D-Link Viper 2600 MU-MIMO VDSL2/ADSL2+ Modem Router
WHAT IT LACKS IN FEATURES IT MAKES UP FOR IN PERFORMANCE.
CAR ENTHUSIASTS WILL tell you that when a top-of-the-line sports car is stripped down of its leather seats, aircon and other luxury features to become a slightly-faster racer, the manufacturer counterintuitively charges more for it despite you getting less. D-Link’s Viper has that feel about it. On the one hand, it’s a old-school router, with basic firmware and few of the flashy advanced features that we’ve seen elsewhere. On the other, the technology within has been amped in an effort to significantly-boost performance.
One of the headline features is D-Link’s beamforming technology which uses a single network to dynamically switch devices between the 2.4GHz and 5GHz bands. This ensures that range and QoS are optimised and that devices utilising high-performance applications (such as online games and 4K video) aren’t delayed by lesser devices on the network. MU-MIMO technology is cited but we’ve never registered any real-world benefits from it. More important is the dual-core processor which, theoretically should be a high-performance enabler. This all works using AC2600 speeds spread across four data streams.
However, years of testing Wi-Fi has made us sceptical about such claims so we ran torture tests to see how they stacked up. The first was a basic range test. We used our 115/5 Telstra cable internet connection on the ground floor of a Sydney townhouse and ran Ookla’s Speedtest on an iPad Pro: up close, then one floor up in a bedroom and then two floors up. Up close, it maxed out no problem. One floor-up it only dropped to 89Mbps down which is double the speed of most rivals. Two floors up it was still able to score a solid 25.6Mbps – a location where most rivals struggle for any reliable connection.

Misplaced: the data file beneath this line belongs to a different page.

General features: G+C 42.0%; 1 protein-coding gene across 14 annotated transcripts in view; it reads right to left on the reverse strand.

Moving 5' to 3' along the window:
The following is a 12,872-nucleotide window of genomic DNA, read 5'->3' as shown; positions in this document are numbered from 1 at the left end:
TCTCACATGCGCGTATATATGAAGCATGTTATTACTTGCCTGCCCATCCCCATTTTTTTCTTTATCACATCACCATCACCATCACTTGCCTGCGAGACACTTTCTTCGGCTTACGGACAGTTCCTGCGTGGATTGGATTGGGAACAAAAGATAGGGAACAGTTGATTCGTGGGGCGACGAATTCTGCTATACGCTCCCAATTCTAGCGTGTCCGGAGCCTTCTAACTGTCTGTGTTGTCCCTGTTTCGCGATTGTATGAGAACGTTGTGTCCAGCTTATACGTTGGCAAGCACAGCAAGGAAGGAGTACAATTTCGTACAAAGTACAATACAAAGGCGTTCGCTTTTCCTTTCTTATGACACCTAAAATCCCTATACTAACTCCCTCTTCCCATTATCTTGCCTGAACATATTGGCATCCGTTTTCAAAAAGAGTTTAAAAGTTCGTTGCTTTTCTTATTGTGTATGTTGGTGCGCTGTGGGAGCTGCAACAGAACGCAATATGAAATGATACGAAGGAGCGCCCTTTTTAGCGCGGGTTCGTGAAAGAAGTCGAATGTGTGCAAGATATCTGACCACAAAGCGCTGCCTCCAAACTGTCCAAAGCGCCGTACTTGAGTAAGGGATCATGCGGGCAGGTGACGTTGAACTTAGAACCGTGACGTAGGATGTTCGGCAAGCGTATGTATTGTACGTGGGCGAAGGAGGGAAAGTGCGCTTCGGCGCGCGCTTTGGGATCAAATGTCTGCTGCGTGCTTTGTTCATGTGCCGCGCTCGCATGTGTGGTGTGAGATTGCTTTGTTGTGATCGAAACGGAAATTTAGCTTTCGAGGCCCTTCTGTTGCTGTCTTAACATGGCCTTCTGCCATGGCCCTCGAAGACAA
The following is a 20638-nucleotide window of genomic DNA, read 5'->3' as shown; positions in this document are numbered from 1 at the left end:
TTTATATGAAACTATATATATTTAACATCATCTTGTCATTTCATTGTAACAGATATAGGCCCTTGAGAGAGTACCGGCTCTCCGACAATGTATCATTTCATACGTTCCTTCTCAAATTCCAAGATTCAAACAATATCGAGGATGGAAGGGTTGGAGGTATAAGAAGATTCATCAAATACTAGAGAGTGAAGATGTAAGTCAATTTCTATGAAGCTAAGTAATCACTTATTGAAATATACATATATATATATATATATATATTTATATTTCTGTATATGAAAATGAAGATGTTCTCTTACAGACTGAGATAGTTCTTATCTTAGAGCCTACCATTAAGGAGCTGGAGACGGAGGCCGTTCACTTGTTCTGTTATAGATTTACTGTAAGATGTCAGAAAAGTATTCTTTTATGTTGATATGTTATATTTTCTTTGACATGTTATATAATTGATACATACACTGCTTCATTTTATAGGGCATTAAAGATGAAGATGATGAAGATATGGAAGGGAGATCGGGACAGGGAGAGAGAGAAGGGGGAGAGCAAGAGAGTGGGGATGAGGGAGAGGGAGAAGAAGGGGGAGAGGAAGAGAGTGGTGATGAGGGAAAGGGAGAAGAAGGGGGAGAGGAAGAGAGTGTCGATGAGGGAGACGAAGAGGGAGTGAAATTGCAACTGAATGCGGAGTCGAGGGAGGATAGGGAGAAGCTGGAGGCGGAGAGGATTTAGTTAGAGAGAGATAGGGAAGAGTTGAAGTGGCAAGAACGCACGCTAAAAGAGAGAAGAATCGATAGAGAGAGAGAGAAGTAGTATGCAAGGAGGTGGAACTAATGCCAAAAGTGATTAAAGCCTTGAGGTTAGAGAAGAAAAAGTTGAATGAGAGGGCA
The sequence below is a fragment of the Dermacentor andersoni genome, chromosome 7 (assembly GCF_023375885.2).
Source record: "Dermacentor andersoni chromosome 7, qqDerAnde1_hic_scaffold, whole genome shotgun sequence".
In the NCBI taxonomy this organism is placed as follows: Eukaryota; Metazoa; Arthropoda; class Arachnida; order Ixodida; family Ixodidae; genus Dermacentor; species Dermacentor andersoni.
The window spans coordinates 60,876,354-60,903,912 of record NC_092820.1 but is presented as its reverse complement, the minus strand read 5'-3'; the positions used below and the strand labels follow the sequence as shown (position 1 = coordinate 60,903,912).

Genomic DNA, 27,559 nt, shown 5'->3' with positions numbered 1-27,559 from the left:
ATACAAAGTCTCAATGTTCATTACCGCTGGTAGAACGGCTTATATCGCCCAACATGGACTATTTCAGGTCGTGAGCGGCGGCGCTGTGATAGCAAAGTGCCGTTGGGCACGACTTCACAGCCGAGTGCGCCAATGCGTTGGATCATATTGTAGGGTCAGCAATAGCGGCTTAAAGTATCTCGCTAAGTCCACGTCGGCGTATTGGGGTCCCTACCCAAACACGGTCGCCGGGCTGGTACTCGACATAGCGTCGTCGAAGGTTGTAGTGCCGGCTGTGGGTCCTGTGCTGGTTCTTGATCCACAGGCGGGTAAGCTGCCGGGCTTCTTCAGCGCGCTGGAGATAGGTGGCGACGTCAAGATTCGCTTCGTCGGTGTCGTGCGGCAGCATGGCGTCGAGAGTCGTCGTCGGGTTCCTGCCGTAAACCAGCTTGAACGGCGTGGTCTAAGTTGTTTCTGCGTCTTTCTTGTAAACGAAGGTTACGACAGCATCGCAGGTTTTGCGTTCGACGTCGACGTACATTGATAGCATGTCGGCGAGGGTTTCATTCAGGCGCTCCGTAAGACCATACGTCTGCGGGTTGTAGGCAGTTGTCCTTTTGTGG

So far so good. But this router claims to be able to handle much more. Consequently, we set our TV watching Narcos in 4K on a wired connection. Near it, we set an old, slow Android tablet watching children’s videos on YouTube. Two floors up we watched Amazon’s The Grand Tour in HD on an iPad Pro and YouTube’s 60fps 4K Costa Rica video showreel on a top Android smartphone – all the while playing an online Steam FPS game on a PC connected through a powerline adapter while it simultaneously downloaded another game via Blizzard’s gaming app. The Viper didn’t even flinch – everything ran smoothly.
Other features are modest. Physically, there’s an in-built modem with RJ-11 port that’s compatible with the NBN network.
However, there’s also a WAN Ethernet port (to complement four Gigabit Ethernet ports) so that it will also work with existing modems. There’s a DLNA-compatible, front mounted USB 3 (Type-A) port for sharing media across a network plus two fiddly buttons for WPS and enabling Wi-Fi. Meanwhile, the router’s firmware is very basic. There are the usual security, filtering and forwarding features but little else. Firmware is manually updated and remote management involves network configuration instead of an app.
It’s not cheap, but if your requirements are performance related, this is the fastest router we’ve seen.
[ nick ross]
Speed: AC2600 MU-MIMO 2,600Mbps | Connectivity: 4 x Gigabit Ethernet, 1 x WAN, 1 x USB 3.0, 1 x RJ-111 Features: nbn-ready modem, Dual-core processor, MU-MIMO, band beamforming